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The Battle for Fallujah is On

June 3, 2016
Plain English Version
Iraqi government forces take position east of Fallujah on May 25, 2016 during a major assault to retake the city from Islamic State (IS) group. AHMAD AL-RUBAYE/AFP/Getty Images

Iraqi government forces take position east of Fallujah on May 25, 2016, during a major assault to retake the city from Islamic State (IS) group. AHMAD AL-RUBAYE/AFP/Getty Images

Iraqi forces are battling to defeat the Islamic State (IS) in the Iraqi city of Fallujah. Fallujah is a city with many Sunnis. It is only 40 miles from Baghdad.

IS is hiding behind the local population.  It is using them as human shields. It is also forcing many of them to fight on behalf of IS.

The U.S. invaded Iraq in 2003. It left the country at the end of 2011.  Before it left, Fallujah was under control. After it had left, things changed. The Iraqi Shiite-led government began to turn the country into a Shiite-run nation. They treated the Sunnis in the country in a cruel way.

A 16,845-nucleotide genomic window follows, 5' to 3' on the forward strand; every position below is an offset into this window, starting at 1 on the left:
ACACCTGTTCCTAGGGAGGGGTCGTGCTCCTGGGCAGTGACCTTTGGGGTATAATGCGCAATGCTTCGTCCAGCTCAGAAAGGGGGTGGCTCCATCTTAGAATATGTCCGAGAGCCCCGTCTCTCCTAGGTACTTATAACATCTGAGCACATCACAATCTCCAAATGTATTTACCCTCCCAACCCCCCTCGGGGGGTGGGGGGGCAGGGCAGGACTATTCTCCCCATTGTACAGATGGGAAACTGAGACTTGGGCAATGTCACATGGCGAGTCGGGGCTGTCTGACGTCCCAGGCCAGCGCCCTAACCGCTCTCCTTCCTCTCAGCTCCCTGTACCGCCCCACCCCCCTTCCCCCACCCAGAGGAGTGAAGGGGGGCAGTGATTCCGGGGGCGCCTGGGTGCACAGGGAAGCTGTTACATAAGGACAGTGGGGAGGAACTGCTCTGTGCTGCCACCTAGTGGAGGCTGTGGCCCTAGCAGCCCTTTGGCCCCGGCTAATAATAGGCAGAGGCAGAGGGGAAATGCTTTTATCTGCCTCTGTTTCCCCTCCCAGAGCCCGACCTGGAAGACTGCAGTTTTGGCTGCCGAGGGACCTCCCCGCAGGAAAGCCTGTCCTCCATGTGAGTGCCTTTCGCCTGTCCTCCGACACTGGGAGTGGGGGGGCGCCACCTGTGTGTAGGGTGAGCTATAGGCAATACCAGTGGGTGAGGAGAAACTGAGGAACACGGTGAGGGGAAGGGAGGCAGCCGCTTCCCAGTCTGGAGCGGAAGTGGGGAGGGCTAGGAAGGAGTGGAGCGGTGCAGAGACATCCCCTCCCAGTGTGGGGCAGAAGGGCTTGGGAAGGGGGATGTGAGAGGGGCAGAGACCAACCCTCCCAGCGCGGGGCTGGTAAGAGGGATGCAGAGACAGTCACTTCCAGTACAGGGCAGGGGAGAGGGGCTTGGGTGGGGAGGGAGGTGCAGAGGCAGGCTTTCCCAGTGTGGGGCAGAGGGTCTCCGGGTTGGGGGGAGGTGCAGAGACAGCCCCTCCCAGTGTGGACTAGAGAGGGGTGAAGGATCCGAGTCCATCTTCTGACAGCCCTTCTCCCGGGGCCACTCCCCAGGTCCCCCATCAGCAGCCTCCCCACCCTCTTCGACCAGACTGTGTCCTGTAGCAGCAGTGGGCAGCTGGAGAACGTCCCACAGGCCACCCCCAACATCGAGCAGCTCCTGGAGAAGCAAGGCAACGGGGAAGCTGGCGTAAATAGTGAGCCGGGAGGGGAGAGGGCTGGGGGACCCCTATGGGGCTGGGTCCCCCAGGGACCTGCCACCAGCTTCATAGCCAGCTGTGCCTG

The IS fighters are for the most part Sunni. By 2014, IS was taking Fallujah.

The 50,000 Sunnis living in Fallujah have mixed feelings about IS.   For the most part, they are afraid of them. But they are also unsure about how the Shiites will treat them. Most are trying to get out of the city.

Ali Sistani is the Grand Ayatollah of Iraq. He also is the top Shiite cleric. In 2014 he issued a fatwa calling on Shiite men to take up arms against IS. They formed militias.  The result was not the removal of IS, but rather the cruel treatment of Sunnis.

The Grand Ayatollah now has changed his view. He says he does not want the Iraqis to punish the Sunnis. He no longer wants sectarian killing.

Haider al-Abadi is the Iraqi Prime Minister. He is a Shiite. He has vowed to reverse the Shiite-first policies of Iraq.

Fallujah is now under siege. The people are starting to starve. Will Iraq be able to liberate Fallujah from IS? Can there be trust between Sunnis and Shiites? The Shiite militia is fighting alongside the Iraqi army. The presence of these fighters is a threat to Sunnis. The militia says it will not enter Fallujah.

The U.S. is providing assaults from the air. Air assaults are effective. But they must be mindful of danger to civilians. This limits their missions.

The only thing certain is that no side trusts another. The military struggle is a prelude to a huge political struggle within Iraq. When the armed forces free Fallujah from IS, the future of Iraq will be on the line.

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